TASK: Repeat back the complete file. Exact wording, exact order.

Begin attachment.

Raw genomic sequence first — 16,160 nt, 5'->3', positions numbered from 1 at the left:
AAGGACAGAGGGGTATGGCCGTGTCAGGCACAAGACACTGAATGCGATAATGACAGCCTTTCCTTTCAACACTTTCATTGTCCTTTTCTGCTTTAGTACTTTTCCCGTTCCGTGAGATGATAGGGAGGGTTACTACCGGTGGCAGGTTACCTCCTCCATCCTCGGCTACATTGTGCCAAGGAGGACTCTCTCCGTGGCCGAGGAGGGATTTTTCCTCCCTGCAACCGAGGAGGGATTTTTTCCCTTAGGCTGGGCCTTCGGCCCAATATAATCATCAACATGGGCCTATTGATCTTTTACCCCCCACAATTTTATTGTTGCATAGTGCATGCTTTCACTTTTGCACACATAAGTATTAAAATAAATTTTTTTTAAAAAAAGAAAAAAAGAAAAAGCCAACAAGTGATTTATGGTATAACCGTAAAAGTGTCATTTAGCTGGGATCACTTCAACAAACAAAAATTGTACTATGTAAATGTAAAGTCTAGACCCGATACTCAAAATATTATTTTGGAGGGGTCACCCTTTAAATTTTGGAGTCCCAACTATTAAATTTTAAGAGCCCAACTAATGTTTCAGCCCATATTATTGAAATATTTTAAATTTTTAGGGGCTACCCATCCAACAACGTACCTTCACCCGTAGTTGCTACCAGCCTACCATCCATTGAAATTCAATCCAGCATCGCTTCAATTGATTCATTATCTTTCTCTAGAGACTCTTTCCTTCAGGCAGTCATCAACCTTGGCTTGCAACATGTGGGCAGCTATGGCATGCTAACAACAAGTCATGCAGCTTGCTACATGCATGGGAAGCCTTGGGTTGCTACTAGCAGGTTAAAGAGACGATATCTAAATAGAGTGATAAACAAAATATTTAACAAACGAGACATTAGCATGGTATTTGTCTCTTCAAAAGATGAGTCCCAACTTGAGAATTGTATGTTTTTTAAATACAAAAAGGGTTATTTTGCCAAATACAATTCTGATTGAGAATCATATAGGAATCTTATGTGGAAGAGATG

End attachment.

Raw genomic sequence first — 16,160 nt, 5'->3', positions numbered from 1 at the left:
AAGGACAGAGGGGTATGGCCGTGTCAGGCACAAGACACTGAATGCGATAATGACAGCCTTTCCTTTCAACACTTTCATTGTCCTTTTCTGCTTTAGTACTTTTCCCGTTCCGTGAGATGATAGGGAGGGTTACTACCGGTGGCAGGTTACCTCCTCCATCCTCGGCTACATTGTGCCAAGGAGGACTCTCTCCGTGGCCGAGGAGGGATTTTTCCTCCCTGCAACCGAGGAGGGATTTTTTCCCTTAGGCTGGGCCTTCGGCCCAATATAATCATCAACATGGGCCTATTGATCTTTTACCCCCCACAATTTTATTGTTGCATAGTGCATGCTTTCACTTTTGCACACATAAGTATTAAAATAAATTTTTTTTAAAAAAAGAAAAAAAGAAAAAGCCAACAAGTGATTTATGGTATAACCGTAAAAGTGTCATTTAGCTGGGATCACTTCAACAAACAAAAATTGTACTATGTAAATGTAAAGTCTAGACCCGATACTCAAAATATTATTTTGGAGGGGTCACCCTTTAAATTTTGGAGTCCCAACTATTAAATTTTAAGAGCCCAACTAATGTTTCAGCCCATATTATTGAAATATTTTAAATTTTTAGGGGCTACCCATCCAACAACGTACCTTCACCCGTAGTTGCTACCAGCCTACCATCCATTGAAATTCAATCCAGCATCGCTTCAATTGATTCATTATCTTTCTCTAGAGACTCTTTCCTTCAGGCAGTCATCAACCTTGGCTTGCAACATGTGGGCAGCTATGGCATGCTAACAACAAGTCATGCAGCTTGCTACATGCATGGGAAGCCTTGGGTTGCTACTAGCAGGTTAAAGAGACGATATCTAAATAGAGTGATAAACAAAATATTTAACAAACGAGACATTAGCATGGTATTTGTCTCTTCAAAAGATGAGTCCCAACTTGAGAATTGTATGTTTTTTAAATACAAAAAGGGTTATTTTGCCAAATACAATTCTGATTGAGAATCATATAGGAATCTTATGTGGAAGAGATG